Education Commissioner Candice McQueen
Tennessee Education Commissioner Candice McQueen told members of the County School Board on Thursday that the state is taking over several low-performing Hamilton County Schools one way or the other.
She said if the board does not agree to join in a "partnership" with the state to operate a special school district for five of the low-end schools that the state will begin preparations to place several schools in an Achievement School District.
Commissioner McQueen wanted an answer from the board next month. She said it could have a little more time after Chairman Steve Highlander said a new superintendent will be named at the June meeting. He said the new superintendent should have a say in the decision.
The schools that would go into a "Partnership Zone" would be Brainerd High, Dalewood Middle, Woodmore Elementary, Orchard Knob Middle and Orchard Knob Elementary.
She said the state is willing to put $1 million into the zone the first year and $500,000 the second year. She indicated the zone could operate in after years through regular BEP and federal funds, plus philanthropic help.
Commissioner McQueen said there would be a five-year contract with the board for the zone that would have its own board. The state would appoint the majority of the board members and the School Board would have several picks.
Chairman Highlander said it appeared the state "would be the senior partner and we are the junior partner." Commissioner McQueen said it was the state that had the responsibility to act on low-performing schools "under federal and state law."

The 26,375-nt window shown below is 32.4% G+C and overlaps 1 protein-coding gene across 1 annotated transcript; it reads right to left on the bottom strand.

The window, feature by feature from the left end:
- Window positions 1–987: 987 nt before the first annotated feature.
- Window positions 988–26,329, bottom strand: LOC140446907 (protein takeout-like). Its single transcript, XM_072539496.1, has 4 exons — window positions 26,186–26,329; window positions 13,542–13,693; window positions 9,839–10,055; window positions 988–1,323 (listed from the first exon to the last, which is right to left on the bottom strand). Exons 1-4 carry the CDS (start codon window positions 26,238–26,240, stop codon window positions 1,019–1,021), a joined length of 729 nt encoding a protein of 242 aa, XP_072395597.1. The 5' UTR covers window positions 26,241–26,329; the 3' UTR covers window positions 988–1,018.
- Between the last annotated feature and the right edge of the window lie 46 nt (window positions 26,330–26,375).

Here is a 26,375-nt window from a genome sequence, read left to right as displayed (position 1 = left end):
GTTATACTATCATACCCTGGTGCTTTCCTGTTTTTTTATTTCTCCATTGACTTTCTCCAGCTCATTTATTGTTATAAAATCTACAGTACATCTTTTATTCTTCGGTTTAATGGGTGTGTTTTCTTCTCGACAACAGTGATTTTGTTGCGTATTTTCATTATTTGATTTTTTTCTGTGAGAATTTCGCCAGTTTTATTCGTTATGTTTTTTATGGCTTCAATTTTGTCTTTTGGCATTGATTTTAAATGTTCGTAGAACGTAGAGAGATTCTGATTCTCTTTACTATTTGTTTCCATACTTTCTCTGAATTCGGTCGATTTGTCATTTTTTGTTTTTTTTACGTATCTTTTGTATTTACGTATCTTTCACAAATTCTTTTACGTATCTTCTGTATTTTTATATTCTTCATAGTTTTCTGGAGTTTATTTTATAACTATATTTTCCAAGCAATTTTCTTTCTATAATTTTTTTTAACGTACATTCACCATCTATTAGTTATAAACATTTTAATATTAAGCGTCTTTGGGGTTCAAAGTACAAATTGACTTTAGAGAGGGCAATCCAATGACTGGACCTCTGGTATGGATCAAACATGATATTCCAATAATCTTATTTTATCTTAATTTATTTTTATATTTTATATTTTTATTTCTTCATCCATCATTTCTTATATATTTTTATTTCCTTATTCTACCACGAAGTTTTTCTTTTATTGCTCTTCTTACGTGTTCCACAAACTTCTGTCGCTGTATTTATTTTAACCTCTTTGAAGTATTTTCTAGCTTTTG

She said, "There is not an option for no decision based on the track record" of the schools' performance under the county schools. She added, "There is an urgent need for some intervention. Our guiding principle is that the students can't wait."
Chairman Highlander asked if the state "will take responsibility" for the success or failure of the joint effort. The commissioner said both parties would have involvement.
The board was told that 85 percent of BEP money that would normally go to the schools would go to the zone - with 15 percent retained by the central office.
The zone schools would remain county schools and the teachers would stay county school teachers, it was stated.
The district would have its own director hired by its board.
It would follow some county school policies, such as whether to take snow days.
Two officials from Springfield, Mass., spoke to the board, telling that the idea has worked well there.
Board member Rhonda Thurman questioned whether it is legal to set up a board that is not elected by the voters. Commissioner McQueen acknowledged that would take special legislation.
Karitsa Mosley Jones, another board member, said she had "poured my heart and soul" into three of the schools that would be going into the zone, but then would no longer be the board representative. Commissioner McQueen said it was possible that an elected board member could serve on the board, though it might be difficult to serve on both.
Ms. Jones asked if the school staffs would be "reconstituted" under the zone plan, and the commissioner said that was not the intention. However, that has happened under the Achievement School District set-up in other parts of the state.
Joe Galloway of the board said he liked the idea that the program would be "school-centric" with individual schools being able to implement what works best for them.
Officials said the idea would not be "to start over" at the zone schools, but to "build on what is working for them."
There would be a year of planning before the district went into effect for 2018-19.
A number of local legislators and County Commission members were at the presentation.
Senator Todd Gardenhire said he is in support, saying the county schools have had a failing record with the schools - with some having been on the low-performing list for many years.